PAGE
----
Environmentally conscious shoppers may be able to enjoy the taste of an avocado without burdening the planet in the future, thanks to a new invention called the Ecovado.
The Ecovado was developed by Arina Shokouhi, a recent graduate in Material Futures at the University of Arts London’s Central Saint Martins college.
Avocados have become a “modern-day cultural icon” according to Shokouhi. However, they are an incredibly energy- and resource-intensive food to produce.
Each avocado requires 320 litres of water to grow and can only be grown in certain climates. To meet global demand, the fruit is often produced on plantation-style monoculture farms, which drive deforestation and damage biodiversity.
Additionally, although they are exported widely around the world, avocados are notoriously difficult to ship because of how delicate they are. Many become damaged in transit and never make it onto supermarket shelves.
Wanting to tackle these issues, while still giving consumers the taste of the fruit they love, Shokouhi worked with food scientist Jack Wallman from the University of Nottingham’s Food Innovation Centre to produce the Ecovado.
“Ecovado is an alternative to avocado that employs design thinking to help consumers reduce the amount of avocado they eat by introducing them to unfamiliar, yet more diverse, ingredient combinations,” said Shokouhi.
“It was designed by identifying the chemical elements of avocados and the functionality of each molecule to try to find equivalents from more local and low-impact sources that do not rely on threatened crops.”
The primary ingredients within the Ecovado are broad beans, hazelnuts, apple and rapeseed oil. The ingredients were chosen over others – for example rapeseed oil instead of olive oil – because they’re all easily farmed and found in Britain and thus come with a significantly lower environmental impact than the traditional avocado.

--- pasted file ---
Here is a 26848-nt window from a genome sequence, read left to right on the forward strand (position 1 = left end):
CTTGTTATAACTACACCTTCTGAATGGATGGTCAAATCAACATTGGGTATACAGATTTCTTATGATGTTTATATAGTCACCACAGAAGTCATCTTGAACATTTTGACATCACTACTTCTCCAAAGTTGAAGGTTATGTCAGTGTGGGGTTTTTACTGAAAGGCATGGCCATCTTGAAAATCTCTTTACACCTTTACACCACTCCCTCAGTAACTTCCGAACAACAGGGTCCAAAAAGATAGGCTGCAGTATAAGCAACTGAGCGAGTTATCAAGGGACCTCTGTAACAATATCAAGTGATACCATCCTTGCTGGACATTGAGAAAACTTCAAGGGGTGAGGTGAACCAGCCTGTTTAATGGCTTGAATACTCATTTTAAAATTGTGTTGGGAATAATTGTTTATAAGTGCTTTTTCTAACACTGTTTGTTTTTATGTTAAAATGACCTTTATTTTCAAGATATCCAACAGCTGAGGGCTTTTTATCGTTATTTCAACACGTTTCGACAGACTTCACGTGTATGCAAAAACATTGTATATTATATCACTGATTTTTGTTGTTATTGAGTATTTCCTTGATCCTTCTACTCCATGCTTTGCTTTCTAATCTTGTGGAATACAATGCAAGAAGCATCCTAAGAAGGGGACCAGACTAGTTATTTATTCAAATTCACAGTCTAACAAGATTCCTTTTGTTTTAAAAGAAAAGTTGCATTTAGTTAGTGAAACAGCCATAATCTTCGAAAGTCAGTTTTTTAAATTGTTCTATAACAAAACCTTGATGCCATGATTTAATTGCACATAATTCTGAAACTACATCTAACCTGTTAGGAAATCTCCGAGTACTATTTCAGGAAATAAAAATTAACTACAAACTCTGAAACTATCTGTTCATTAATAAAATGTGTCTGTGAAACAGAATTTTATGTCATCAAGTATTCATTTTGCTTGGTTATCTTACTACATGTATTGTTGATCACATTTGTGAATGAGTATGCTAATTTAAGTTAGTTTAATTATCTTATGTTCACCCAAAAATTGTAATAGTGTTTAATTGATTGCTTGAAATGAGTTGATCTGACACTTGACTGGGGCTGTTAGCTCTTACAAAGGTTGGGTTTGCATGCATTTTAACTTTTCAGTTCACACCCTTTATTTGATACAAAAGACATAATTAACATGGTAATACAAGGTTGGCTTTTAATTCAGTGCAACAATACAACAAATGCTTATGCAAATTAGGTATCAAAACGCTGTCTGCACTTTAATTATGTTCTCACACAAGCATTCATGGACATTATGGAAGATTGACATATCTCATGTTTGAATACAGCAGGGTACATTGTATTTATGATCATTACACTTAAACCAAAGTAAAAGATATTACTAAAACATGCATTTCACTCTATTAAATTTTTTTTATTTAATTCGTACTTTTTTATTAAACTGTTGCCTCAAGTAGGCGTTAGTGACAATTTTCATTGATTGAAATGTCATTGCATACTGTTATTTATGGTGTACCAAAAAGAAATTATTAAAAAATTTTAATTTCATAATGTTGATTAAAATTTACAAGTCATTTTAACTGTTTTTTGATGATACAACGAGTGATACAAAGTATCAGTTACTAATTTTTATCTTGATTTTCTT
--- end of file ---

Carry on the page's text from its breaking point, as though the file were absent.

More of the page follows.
Ascertaining the perfect recipe to replicate the taste of an avocado was a challenge, according to Shokouhi. She told Dezeen: “The flavour of avocado is quite subtle and, overall, is most often described as ‘creamy’.
“On the other hand, broad beans can contain quite a lot of bitter compounds called tannins and can have a beany flavour caused by lipoxygenase. To reduce the bitterness, we reduced the amount of broad beans in the recipe.”
The addition of hazelnuts helped to bring fats into the product, further boosting its creaminess, while also introducing the avocado’s trademark nuttiness.
Finishing off the fruit is a skin made of wax, and a whole nut in place of the usual avocado stone.
Though this iteration of the Ecovado uses British ingredients, future versions could use recipes tailored on where they are produced and enjoyed.
“Human ingenuity has made it possible to create all kinds of fakes and simulations that are so convincing that they are hard to distinguish from what they imitate,” said Shokouhi. “Ecovado is an imitation that tries to improve upon reality, not merely reproduce it. And, hopefully, it will fool even the most sensitive of hipster tastebuds.”